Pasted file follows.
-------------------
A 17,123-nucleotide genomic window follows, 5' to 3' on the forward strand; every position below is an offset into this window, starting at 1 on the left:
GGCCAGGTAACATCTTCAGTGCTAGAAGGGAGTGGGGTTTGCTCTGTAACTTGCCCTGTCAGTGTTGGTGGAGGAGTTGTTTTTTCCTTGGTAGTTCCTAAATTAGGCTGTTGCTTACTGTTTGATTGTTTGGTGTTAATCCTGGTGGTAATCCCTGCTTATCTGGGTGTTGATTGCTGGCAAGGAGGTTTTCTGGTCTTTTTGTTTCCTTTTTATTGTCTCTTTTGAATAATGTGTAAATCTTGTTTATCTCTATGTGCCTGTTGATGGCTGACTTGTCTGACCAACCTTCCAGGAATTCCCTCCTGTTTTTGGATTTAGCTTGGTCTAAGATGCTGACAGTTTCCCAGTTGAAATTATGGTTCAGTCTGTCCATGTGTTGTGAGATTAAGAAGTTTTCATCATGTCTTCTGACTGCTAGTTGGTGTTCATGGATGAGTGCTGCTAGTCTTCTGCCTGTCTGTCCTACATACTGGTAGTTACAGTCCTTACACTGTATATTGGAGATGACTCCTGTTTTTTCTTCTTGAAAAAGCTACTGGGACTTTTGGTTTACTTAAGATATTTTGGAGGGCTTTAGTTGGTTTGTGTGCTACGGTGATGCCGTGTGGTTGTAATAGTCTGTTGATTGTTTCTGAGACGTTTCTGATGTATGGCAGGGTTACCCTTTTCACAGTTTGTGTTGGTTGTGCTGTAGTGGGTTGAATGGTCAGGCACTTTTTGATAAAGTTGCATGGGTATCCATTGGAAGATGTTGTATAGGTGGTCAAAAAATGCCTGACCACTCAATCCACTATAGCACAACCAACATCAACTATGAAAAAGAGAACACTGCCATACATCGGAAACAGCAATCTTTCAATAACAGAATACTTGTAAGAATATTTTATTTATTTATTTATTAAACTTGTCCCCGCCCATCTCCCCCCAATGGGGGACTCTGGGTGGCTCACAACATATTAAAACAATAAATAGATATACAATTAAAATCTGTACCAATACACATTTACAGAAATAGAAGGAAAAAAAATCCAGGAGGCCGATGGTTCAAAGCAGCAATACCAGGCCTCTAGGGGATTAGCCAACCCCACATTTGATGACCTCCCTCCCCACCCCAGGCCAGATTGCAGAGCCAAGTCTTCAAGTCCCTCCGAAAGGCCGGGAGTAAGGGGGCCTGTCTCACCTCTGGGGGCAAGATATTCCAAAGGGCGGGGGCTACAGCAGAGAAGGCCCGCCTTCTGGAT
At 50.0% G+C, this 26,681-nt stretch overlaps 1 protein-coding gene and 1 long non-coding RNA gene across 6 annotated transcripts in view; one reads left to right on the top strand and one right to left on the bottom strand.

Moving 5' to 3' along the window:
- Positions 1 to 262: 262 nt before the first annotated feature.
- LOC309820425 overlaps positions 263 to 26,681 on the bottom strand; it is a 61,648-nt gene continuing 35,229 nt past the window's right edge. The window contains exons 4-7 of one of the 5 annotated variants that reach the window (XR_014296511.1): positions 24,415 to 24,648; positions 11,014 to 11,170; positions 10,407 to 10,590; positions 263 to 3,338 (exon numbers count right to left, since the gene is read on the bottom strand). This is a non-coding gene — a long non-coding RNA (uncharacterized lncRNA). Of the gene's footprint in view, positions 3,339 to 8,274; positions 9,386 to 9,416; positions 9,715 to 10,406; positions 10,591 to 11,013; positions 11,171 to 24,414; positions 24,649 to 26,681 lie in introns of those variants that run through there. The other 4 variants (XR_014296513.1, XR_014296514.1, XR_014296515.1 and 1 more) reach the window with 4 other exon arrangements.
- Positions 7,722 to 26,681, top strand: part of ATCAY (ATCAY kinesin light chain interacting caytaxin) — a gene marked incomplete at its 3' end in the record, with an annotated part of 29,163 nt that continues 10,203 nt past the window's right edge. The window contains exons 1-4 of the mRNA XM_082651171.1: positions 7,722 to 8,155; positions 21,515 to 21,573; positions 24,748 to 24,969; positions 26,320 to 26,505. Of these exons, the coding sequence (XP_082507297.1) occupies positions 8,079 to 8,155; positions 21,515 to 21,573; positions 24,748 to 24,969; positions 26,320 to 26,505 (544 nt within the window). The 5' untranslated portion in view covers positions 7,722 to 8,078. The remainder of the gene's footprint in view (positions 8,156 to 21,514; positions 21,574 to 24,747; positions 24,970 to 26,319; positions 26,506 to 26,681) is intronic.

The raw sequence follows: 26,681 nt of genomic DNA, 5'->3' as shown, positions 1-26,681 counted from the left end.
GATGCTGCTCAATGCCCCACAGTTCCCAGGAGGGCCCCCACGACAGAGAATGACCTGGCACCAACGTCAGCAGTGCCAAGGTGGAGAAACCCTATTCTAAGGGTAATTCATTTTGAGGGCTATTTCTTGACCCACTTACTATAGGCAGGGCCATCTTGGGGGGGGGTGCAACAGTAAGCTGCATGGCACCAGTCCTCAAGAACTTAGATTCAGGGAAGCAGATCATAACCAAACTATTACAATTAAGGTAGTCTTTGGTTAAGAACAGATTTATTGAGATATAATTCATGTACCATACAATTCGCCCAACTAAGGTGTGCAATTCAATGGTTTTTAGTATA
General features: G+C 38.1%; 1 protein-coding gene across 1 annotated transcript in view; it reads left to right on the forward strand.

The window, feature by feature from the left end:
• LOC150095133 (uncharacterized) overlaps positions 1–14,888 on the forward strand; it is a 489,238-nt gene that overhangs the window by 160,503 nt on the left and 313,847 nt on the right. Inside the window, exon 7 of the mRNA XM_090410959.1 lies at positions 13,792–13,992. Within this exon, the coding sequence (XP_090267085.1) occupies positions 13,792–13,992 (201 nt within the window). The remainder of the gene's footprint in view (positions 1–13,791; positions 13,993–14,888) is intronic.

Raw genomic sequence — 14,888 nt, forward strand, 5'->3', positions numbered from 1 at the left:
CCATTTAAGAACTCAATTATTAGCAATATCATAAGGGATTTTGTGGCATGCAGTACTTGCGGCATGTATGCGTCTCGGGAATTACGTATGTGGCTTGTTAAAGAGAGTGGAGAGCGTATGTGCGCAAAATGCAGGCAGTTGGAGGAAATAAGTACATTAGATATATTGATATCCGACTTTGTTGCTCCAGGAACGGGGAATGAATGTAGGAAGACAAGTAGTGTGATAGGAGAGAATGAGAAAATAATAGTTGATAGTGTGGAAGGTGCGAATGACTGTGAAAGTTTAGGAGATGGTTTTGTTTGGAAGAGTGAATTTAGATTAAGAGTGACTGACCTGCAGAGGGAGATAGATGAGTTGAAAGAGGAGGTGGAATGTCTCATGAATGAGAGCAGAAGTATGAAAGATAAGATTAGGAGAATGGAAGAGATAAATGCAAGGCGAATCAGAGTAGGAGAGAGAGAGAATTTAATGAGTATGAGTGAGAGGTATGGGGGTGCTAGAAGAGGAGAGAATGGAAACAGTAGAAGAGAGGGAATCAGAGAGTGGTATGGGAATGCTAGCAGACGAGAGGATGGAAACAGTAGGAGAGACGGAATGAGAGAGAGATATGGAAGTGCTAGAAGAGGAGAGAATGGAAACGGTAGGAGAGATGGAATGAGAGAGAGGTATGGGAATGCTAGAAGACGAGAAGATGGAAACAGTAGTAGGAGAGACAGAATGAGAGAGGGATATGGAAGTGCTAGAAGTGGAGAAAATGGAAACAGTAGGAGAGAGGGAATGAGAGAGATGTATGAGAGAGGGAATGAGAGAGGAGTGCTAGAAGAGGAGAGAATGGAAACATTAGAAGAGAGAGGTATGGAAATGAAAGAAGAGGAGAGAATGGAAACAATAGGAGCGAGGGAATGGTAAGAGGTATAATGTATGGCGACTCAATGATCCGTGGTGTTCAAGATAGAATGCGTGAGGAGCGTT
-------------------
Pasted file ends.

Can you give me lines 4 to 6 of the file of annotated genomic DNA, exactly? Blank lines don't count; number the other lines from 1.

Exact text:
Moving 5' to 3' along the window:
- Positions 1 to 262: 262 nt before the first annotated feature.
- LOC309820425 overlaps positions 263 to 26,681 on the bottom strand; it is a 61,648-nt gene continuing 35,229 nt past the window's right edge. The window contains exons 4-7 of one of the 5 annotated variants that reach the window (XR_014296511.1): positions 24,415 to 24,648; positions 11,014 to 11,170; positions 10,407 to 10,590; positions 263 to 3,338 (exon numbers count right to left, since the gene is read on the bottom strand). This is a non-coding gene — a long non-coding RNA (uncharacterized lncRNA). Of the gene's footprint in view, positions 3,339 to 8,274; positions 9,386 to 9,416; positions 9,715 to 10,406; positions 10,591 to 11,013; positions 11,171 to 24,414; positions 24,649 to 26,681 lie in introns of those variants that run through there. The other 4 variants (XR_014296513.1, XR_014296514.1, XR_014296515.1 and 1 more) reach the window with 4 other exon arrangements.